- Keep a record of all the positive things you see people do each day. This is just to notice the amazing work and positive behaviors people are doing. You don’t have to recognize anyone.
Your Prompts give you information and insight on great things people do that merit recognition.
Now what about Ability?
Your goal should be to help people to make recognition giving easier to do. Give them the behaviors and confidence to give meaningful and effective recognition. Show managers and employees how to give real recognition to people the right way.
Some Abilities to think about are:
- Overcome using general “good job!” expressions and learn instead how to use more specific language with your recognition. (Learn more here)
- Have a sit-down meeting with each employee once and find out what their recognition preferences are. Learning how someone likes to receive recognition will give you confidence to recognize them just as they like it.
Then you get to Motivation and your goal is to increase a person’s motivation to give recognition.
You don’t have to guilt them into giving recognition. Nor is this a matter of willpower. By having the Prompts in place and learning some new Abilities you didn’t have before, the best Motivator is having a good feeling in being successful in recognizing people.
Your Motivation steps could be something like:
- Keeping a logbook record in a notebook or on your computer as to your experiences in recognizing employees. Note how each recipient of recognition responded to your recognition expression. Also, record how recognizing people made you feel.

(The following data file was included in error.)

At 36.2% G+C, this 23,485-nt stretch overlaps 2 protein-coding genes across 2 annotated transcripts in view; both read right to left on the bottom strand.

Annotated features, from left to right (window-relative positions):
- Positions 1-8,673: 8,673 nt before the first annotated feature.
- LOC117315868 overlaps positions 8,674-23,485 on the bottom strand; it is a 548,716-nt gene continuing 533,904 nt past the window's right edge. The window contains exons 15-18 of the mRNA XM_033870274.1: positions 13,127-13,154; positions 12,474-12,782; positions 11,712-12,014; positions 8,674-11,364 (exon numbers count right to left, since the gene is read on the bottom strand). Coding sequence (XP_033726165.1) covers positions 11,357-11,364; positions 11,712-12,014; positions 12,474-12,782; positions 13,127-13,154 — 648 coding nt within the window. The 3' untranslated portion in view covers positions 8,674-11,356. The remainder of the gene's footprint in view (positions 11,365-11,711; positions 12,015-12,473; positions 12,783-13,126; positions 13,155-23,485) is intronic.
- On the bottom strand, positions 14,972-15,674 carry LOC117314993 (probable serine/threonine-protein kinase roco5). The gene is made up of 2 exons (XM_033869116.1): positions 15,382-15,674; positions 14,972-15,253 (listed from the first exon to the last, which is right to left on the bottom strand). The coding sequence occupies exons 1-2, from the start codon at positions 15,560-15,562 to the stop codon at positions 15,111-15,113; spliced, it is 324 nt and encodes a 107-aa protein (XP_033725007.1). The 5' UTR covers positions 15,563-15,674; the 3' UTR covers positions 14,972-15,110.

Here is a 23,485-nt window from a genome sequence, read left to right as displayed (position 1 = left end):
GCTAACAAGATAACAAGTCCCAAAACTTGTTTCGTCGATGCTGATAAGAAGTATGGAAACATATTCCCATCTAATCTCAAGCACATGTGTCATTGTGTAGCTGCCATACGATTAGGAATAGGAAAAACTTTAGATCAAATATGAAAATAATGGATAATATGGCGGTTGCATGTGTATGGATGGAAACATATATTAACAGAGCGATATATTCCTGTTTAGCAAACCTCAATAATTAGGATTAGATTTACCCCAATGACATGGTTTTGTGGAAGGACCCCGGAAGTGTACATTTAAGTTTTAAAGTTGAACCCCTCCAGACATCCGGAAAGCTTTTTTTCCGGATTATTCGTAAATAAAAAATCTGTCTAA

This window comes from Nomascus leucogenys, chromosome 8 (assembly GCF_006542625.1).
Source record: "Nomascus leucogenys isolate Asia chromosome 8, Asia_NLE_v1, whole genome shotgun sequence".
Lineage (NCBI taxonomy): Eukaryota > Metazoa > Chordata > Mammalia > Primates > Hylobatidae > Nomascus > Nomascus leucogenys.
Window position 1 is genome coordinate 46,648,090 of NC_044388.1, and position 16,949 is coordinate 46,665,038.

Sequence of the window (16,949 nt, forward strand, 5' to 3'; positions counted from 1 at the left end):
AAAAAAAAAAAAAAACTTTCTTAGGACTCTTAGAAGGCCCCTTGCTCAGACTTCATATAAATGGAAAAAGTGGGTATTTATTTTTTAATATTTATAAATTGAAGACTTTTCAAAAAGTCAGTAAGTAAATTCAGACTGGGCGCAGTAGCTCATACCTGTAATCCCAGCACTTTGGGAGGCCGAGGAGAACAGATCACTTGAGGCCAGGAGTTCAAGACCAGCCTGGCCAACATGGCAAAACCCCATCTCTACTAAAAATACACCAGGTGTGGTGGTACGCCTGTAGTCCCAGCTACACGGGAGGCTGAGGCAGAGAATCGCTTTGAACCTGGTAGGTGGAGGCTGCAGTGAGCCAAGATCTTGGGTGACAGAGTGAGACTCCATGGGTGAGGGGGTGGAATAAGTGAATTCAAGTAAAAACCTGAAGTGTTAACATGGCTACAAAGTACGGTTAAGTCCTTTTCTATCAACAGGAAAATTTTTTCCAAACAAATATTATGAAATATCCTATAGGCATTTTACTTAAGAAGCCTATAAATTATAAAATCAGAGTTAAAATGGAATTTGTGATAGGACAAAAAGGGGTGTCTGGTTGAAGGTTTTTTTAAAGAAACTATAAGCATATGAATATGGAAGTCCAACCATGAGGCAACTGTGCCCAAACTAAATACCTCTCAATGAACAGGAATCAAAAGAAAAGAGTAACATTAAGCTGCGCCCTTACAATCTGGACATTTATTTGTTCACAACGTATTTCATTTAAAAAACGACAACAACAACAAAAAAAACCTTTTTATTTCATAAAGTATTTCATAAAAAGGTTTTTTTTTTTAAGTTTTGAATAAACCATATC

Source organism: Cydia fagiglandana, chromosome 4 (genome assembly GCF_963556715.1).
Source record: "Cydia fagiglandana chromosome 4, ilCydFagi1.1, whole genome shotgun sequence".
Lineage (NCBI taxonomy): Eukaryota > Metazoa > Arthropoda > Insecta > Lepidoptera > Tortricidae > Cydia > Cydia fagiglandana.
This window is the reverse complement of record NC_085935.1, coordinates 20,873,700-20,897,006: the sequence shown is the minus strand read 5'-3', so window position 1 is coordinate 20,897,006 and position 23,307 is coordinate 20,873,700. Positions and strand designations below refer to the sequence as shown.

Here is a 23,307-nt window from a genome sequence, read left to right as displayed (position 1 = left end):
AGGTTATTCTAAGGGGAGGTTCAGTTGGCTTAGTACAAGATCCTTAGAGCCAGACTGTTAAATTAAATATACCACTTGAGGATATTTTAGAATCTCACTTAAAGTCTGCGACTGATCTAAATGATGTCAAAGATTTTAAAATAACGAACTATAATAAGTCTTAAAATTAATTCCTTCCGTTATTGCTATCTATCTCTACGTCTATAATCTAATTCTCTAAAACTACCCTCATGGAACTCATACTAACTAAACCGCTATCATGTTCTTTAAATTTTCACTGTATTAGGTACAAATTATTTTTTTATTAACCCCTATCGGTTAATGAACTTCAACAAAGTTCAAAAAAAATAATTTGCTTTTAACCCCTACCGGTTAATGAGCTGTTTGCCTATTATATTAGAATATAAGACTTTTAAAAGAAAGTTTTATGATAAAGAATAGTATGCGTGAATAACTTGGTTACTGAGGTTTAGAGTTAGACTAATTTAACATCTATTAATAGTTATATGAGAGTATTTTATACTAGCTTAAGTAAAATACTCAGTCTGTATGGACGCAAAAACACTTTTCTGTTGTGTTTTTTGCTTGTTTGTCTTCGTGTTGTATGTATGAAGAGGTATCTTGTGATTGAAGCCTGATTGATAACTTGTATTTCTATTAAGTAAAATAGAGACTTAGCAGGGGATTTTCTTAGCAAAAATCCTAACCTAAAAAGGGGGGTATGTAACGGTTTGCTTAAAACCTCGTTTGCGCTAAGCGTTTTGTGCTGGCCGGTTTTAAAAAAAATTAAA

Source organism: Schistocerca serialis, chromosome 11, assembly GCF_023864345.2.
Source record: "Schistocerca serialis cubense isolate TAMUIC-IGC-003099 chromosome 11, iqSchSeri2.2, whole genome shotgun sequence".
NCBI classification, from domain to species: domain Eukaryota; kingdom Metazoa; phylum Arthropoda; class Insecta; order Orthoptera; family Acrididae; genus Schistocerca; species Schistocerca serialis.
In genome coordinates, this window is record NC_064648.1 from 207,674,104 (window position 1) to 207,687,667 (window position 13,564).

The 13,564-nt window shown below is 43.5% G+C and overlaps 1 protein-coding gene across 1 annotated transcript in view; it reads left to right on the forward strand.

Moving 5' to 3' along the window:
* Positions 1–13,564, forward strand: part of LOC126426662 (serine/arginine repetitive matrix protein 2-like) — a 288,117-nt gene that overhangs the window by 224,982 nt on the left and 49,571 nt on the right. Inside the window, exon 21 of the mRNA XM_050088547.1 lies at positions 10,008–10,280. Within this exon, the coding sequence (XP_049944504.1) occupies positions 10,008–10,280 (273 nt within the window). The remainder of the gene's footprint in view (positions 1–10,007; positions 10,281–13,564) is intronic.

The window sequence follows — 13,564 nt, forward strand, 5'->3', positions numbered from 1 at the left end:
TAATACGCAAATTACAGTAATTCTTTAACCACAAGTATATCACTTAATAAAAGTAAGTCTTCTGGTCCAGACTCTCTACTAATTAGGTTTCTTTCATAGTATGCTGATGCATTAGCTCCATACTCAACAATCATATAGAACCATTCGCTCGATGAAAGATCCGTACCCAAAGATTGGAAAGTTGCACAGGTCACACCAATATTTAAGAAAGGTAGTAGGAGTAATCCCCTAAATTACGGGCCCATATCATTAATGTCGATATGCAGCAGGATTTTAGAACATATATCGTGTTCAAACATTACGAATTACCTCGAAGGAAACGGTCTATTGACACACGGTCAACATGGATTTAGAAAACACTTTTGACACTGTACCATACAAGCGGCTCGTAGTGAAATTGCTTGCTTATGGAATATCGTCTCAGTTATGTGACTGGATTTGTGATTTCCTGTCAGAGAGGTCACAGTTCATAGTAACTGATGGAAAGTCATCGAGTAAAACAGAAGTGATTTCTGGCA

- Sharing your successes in recognizing people with a trusted friend or peer. Tell them everything you went through. Teach them the skills you are learning. Ask if they would try out the behaviors you have learned and invite them to report back to you.
Putting the above together, this is what you might see a person experience who you coach through this process.
Prompt: By setting a goal to “Keep a record of all the positive things [they] see people do each day,” they realize there are a lot of great people doing amazing things. This raises their awareness of the number and frequency of positive actions and behaviors happening. They say awareness is 60 percent of any solution.
Ability: By helping them to “Overcome using general ‘good job!’ expressions and learn instead how to use more specific language with your recognition,” they know how to give more meaningful and effective recognition to others.
Motivation: By “Sharing [their] successes in recognizing people with a trusted friend or peer” they positively reinforce themselves by the positive feeling of making someone’s day through recognizing them.
Now I know, in a short post like this, that the above instructions might oversimplify how to get people to become more consistent at recognizing others. But I hope you see some wonderful ways to start with.
Recognition Reflection: How do you strive to improve the consistency of recognition giving where you work?